Signs Your Child Might Be a Struggling Reader: Advice from a Teacher

Many parents think detecting reading problems in their child is a simple matter. If the child is reading slowly or not enjoying to read, then he is often thought to be having reading problems. However, there are other subtle and not so subtle hints that might lead a parent to suspect that their child is a struggling reader. I have often seen these signals and symptoms in my classroom, and when I see them in a child, I alert the parent and implement techniques and strategies that will help the child to improve their reading. Some of these clues are listed below.

  1. Sometimes, a child having problems with reading will actually be a wonderful word reader, but will have problems stating what he has read. Just because a child is a fluent reader, does not mean they have comprehended what they have taken in. Often times this points to a comprehension problem in a young reader. After your child has read a book, ask him important questions about the book to see how much he has understood.
  2. Holding the book close or farther away. I have found in my years of teaching that often a poor reader will try to hold the book either too close or too far away. We often think this signals poor eyesight, but it often signals that the child is actually concentrating too hard on what they are reading, and trying to adjust the book accordingly.
  3. Often a poor or struggling reader will re read sections or sentences over again. This is often a sign that the child either did not comprehend what they were reading, or they want to read it again to pick up on words that they might not have understood the first time around. If your child has this problem it is often effective to remind them to slow down. After all, being a good reader, is not a race to the finish line.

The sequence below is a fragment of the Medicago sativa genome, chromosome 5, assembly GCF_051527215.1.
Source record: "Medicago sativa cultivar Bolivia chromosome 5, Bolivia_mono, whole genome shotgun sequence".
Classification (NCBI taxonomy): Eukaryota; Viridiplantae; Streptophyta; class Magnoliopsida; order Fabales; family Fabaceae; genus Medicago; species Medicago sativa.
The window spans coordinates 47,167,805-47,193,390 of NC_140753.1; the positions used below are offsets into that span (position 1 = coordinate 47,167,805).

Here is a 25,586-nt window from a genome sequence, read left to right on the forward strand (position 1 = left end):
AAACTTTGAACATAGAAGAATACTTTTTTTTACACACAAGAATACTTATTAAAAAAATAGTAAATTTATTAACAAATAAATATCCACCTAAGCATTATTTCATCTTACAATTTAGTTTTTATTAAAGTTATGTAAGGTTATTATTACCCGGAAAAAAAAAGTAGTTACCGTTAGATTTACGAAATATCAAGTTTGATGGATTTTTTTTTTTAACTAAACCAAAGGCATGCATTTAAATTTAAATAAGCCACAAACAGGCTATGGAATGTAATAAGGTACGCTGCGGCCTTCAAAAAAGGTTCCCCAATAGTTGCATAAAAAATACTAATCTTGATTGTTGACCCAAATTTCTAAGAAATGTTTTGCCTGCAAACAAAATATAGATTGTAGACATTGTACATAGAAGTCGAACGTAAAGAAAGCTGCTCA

4. Rout reading is often a sign of a poor reader. For example, when my daughter was reading Lord of the Rings, she would often want to discuss the book and predict what would happen next. A poor reader will often just be reading verbatim and will not pick up on any predictions of what will happen next in the text.
  5. Avoidance of reading altogether. While many children do not have an avid interest in reading, I have noticed my poor classroom readers will avoid reading and turn to subjects or activities where they feel they might do better. Most children do not want to risk doing something in front of peers that they do not feel they will succeed at. I make it a point not to call on these reluctant readers to read aloud to the class. When we are doing one on one work, I will often work with these children in a small group setting or on a one to one basis.

If your child is showing any of these signs at home, you will want to discuss his reading with his teachers. There is an emphasis in education right not on the reading process, which is not as easy as we once thought it was. Most schools have reading specialists and reading coaches that can help children to learn the skills and techniques that they will need to become a successful reader.

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